The Guardian view on India’s election: Narendra Modi’s audacity of hate (The Guardian)

India’s prime minister encourages a belief in his divinity, leading followers to think it is God’s purpose to spread fear and loathing

Hate Watch

By Editorial

No party or candidate shall include in any activity which may aggravate existing differences or create mutual hatred or cause tension between different castes and communities, religious or linguistic.” So reads the rulebook for Indian elections. Has anyone told Narendra Modi? India’s prime minister has resorted to overtly Islamophobic language during the two-month campaign, painting India’s 200 million Muslims as an existential threat to the Hindu majority. Laughably, the body charged with conducting free and fair polls did issue a feeble call for restraint from “star campaigners”. With the Indian election results out next week, one commentator warned Mr Modi has “put a target on Indian Muslims’ backs, redirecting the anger of poor and marginalised Hindu communities away from crony capitalists and the privileged upper castes”.

Mr Modi’s tirades are meant to distract an electorate suffering from high inflation and a lack of jobs despite rapid economic growth. His Bharatiya Janata party’s political strategy is to emphasise threats to Hindu civilisation, and the need for a united Hindu nation against Muslims. However, Mr Modi has fused this Hindu nationalism with the idea that he was sent by God. The Congress party’s Rahul Gandhi, his main opponent, suggested that anyone else making such a claim needed to see a psychiatrist.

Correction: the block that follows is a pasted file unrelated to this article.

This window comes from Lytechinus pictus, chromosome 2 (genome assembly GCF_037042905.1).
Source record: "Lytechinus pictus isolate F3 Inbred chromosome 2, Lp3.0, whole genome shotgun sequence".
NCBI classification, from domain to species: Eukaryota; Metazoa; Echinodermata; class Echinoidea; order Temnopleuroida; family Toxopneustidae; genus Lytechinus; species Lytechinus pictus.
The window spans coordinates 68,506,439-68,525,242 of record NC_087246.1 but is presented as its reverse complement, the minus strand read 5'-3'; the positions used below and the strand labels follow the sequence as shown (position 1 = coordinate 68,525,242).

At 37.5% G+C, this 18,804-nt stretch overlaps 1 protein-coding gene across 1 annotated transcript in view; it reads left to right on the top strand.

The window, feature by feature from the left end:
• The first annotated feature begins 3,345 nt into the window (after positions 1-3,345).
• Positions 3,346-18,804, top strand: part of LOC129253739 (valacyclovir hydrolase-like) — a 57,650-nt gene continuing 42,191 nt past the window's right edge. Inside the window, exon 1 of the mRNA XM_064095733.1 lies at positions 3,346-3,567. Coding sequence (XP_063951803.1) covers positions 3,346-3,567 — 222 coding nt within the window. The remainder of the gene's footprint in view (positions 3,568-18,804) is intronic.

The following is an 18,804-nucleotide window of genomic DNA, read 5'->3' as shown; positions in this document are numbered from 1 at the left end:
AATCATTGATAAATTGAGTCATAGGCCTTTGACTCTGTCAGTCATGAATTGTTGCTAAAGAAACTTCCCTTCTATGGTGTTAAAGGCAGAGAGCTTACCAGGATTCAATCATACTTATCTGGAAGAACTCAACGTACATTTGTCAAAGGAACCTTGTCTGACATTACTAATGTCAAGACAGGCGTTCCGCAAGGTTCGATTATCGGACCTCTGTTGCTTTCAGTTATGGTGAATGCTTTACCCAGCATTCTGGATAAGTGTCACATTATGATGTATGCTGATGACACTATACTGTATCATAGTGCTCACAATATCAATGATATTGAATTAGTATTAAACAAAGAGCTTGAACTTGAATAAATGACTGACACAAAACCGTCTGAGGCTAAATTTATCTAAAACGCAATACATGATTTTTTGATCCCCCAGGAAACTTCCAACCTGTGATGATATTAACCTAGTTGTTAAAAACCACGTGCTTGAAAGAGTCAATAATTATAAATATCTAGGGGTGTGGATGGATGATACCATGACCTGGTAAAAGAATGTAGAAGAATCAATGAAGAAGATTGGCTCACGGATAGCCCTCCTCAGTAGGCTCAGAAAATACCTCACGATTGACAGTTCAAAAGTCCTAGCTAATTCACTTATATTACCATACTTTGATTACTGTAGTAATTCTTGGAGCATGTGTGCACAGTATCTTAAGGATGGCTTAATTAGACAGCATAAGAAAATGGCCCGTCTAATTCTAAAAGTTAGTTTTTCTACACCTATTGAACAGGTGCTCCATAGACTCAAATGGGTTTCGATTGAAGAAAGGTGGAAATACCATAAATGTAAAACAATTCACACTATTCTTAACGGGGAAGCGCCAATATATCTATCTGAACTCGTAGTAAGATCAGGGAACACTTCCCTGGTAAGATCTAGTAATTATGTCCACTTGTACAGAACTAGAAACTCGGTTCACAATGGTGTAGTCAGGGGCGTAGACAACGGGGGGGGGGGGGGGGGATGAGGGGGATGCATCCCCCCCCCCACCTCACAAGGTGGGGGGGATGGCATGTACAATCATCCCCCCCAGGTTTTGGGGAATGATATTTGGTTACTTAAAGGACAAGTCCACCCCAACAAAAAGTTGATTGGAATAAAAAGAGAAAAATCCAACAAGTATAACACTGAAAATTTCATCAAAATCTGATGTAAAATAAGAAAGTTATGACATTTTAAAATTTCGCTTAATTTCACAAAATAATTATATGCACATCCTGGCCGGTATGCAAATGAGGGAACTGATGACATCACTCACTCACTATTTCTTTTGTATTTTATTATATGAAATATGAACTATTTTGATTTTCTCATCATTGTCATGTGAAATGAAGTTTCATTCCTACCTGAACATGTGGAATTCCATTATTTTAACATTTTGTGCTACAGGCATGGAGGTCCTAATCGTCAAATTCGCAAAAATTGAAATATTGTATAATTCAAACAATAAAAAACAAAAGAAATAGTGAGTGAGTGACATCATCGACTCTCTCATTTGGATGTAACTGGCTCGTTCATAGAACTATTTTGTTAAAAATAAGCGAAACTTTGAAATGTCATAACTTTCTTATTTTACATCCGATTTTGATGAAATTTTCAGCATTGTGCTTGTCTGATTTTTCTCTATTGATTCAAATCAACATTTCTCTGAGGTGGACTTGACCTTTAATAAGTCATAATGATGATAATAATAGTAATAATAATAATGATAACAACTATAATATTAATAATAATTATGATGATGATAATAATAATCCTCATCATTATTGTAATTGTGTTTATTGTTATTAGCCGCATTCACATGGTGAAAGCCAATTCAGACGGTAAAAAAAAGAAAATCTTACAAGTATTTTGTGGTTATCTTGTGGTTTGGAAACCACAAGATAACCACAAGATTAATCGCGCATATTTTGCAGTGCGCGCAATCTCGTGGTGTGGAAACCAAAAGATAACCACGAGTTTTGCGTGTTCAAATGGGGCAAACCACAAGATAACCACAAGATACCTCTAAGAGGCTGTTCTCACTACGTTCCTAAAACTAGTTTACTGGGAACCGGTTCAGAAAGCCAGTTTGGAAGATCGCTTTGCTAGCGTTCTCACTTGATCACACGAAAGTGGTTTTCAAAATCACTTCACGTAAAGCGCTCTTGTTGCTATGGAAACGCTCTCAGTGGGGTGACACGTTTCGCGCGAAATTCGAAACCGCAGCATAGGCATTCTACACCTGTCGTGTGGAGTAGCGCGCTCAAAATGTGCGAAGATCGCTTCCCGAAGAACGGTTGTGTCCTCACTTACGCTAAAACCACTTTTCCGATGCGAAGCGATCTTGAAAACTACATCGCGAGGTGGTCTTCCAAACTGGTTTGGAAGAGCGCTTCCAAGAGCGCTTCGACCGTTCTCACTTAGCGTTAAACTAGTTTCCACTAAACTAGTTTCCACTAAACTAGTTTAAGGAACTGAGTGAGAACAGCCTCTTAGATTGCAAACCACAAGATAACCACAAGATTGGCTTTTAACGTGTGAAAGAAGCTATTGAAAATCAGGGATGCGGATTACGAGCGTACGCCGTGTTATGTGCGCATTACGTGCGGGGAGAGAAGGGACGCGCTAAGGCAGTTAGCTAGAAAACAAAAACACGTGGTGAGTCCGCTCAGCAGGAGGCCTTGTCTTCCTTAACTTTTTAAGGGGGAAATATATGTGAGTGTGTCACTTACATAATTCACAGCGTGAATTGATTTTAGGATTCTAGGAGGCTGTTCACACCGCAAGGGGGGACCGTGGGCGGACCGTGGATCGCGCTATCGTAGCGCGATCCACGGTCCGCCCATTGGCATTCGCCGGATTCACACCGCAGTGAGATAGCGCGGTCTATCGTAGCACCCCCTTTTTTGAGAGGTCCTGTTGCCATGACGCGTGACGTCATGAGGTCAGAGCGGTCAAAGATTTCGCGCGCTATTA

Religion, Karl Marx wrote, is the opium of the people. This thought still resonates in places where organised religion remains a powerful force. That is why Donald Trump also claims to be doing God’s work. In India, poor people often see politicians as gods delivering relief to numb the pain of reality. By claiming to be divine, Mr Modi is making devotees of voters, encouraging a belief that it is God’s purpose to target minorities, outlaw dissent and ride roughshod over constitutional protections. It is depressing to think that Mr Modi will win a third election victory. There is small comfort in believing the BJP probably won’t achieve Mr Modi’s goal of winning nearly three-quarters of the country’s 543 parliamentary seats. Foreign investors are pulling out their cash from India’s stock market, citing uncertainty about the results.

Ten years ago, Mr Modi promised jobs would be his top priority. Yet unemployment has barely budged despite India being the world’s fastest growing major economy. Four-fifths of its unemployed are young people. More working-age women are employed as a percentage of the workforce in Nepal and Bangladesh than in India. The fruits of growth are landing in the lap of India’s rich, drawn almost exclusively from country’s the upper castes who back the BJP. Unsurprisingly, under Mr Modi Indian inequality reached its highest ever recorded level.

This story was originally published in Read the full story here.


Related Articles